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Liberal Senate hopeful Greg Mirabella targeted over shell company

The Age understands documents related to Mr Mirabella’s role in the company have been circulated to some delegates who are set to ask questions over his links when candidates address the preselection forum in six days’ time.

Tim Hossack, a former director of Global Enviro and shareholder, said the shell company had never traded and ASIC had only commenced strike-off action because “one of the blokes forgot to pay the bill”.

“That has been paid now. End of story. It shouldn’t be misconstrued into anything it isn’t,” Mr Hossack said.

Mates: Prime Minister Scott Morrison and Senate hopeful Sarah Henderson.

Mates: Prime Minister Scott Morrison and Senate hopeful Sarah Henderson.Credit:Dominic Lorrimer

Ms Henderson was the early frontrunner in the contest off the back of high-profile endorsements from Prime Minister Scott Morrison and Treasurer Josh Frydenberg.

But the race has deteriorated into a proxy factional war, with a rear-guard action of branch members now rallying behind Mr Mirabella.


He is understood to have the support of between 220 and 250 – about 45 per cent – of the 550 delegates who will vote at Caulfield Racecourse.

His backers believe the Senate vacancy was “orchestrated” to return Ms Henderson to Parliament after she narrowly lost her Geelong-based seat to Labor in May and say her strong support from Canberra has alienated the party’s grassroots membership who regard it as their right to choose Senator Fifield’s successor.

Ms Henderson is estimated to have between 150 to 170 votes, with both campaigns likely to rely on winning support from other candidates as they drop out of the race.

Conservative candidates Kyle Hoppitt and Inga Peulich are estimated to have about 50 votes each.

Other candidates include Chris Crewther, mental health advocate John MacIsaac and African-born public health expert and academic Mimmie Watts.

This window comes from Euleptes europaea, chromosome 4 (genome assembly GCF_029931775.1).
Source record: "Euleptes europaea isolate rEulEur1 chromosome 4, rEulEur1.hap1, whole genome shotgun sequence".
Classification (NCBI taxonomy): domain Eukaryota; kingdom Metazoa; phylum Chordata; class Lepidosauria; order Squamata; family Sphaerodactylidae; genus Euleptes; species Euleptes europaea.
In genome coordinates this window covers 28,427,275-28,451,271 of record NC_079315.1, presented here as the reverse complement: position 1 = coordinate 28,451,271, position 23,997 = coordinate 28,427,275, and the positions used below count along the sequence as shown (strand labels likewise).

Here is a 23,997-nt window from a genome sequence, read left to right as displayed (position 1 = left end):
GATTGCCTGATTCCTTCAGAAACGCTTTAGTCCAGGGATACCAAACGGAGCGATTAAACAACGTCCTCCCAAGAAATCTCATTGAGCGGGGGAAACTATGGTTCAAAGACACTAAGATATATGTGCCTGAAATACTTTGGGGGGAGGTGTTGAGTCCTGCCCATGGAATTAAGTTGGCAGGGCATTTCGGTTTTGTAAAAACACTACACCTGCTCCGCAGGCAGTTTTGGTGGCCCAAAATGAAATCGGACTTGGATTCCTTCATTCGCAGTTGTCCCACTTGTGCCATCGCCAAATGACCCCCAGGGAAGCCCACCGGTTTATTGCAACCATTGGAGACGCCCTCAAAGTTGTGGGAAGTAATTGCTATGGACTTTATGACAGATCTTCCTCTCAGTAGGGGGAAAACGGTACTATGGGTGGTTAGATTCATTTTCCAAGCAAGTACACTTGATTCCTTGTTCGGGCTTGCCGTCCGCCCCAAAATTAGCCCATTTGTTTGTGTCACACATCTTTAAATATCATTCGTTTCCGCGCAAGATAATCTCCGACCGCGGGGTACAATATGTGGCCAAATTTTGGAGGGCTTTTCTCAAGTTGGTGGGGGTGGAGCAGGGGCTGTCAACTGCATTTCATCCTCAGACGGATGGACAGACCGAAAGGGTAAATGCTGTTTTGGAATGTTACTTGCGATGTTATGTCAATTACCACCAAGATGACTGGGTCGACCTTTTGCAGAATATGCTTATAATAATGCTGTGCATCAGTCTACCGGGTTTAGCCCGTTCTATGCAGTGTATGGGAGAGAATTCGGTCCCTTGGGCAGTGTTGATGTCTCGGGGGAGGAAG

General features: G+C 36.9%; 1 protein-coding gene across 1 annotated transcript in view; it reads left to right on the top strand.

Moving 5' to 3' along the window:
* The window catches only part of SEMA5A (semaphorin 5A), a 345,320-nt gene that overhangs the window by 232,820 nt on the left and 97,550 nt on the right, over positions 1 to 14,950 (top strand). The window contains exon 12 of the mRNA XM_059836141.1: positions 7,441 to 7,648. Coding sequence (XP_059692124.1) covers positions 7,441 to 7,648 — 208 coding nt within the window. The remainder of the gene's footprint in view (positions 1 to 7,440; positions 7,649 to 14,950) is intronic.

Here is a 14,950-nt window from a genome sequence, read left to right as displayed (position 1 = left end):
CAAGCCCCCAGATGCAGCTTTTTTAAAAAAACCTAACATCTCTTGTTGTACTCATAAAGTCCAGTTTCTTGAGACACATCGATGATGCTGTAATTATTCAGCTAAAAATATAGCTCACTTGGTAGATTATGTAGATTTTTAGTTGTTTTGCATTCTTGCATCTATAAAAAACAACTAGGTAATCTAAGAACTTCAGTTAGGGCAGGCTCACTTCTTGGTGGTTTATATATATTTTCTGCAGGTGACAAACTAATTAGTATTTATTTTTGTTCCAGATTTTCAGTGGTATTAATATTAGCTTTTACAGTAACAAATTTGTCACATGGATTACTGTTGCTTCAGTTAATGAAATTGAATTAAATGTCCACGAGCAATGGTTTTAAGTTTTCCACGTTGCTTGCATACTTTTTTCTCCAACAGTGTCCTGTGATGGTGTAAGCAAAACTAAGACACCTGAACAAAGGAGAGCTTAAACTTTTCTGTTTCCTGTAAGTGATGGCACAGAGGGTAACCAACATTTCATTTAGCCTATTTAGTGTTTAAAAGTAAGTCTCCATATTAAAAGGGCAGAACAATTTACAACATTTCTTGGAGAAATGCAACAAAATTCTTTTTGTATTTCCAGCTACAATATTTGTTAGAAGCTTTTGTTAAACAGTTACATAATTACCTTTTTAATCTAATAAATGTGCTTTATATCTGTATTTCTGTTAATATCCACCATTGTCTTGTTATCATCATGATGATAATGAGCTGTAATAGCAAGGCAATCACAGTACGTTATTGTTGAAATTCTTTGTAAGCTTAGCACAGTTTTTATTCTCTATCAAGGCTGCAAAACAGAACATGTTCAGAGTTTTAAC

Ms Henderson, who is based in Barwon Heads, is understood to be struggling to win support from many regional party delegates because of her previous outspoken opposition to the live sheep export industry during the last parliament.

Conservative factions are also struggling to back her because she was among a group of MPs who voted to oust former PM Tony Abbott and install Malcolm Turnbull in August 2015.

Mr Mirabella’s backers are blaming factions traditionally aligned with former party president Michael Kroger for the attacks on him, which they say shows “they are becoming increasingly desperate”.

“They went out early for Sarah and now they are doing everything they can not to embarrass themselves and the PM who they appear to have assured she would win,” one Liberal said.

Those close to Ms Henderson say she is not reliant on Mr Kroger’s support in the race and has “broad endorsements” from across the party, including former premiers Jeff Kennett, Ted Baillieu and Denis Napthine.

Neither Ms Henderson nor Mr Mirabella would comment on Sunday, citing party rules which prevent candidates speaking publicly during a preselection contest.

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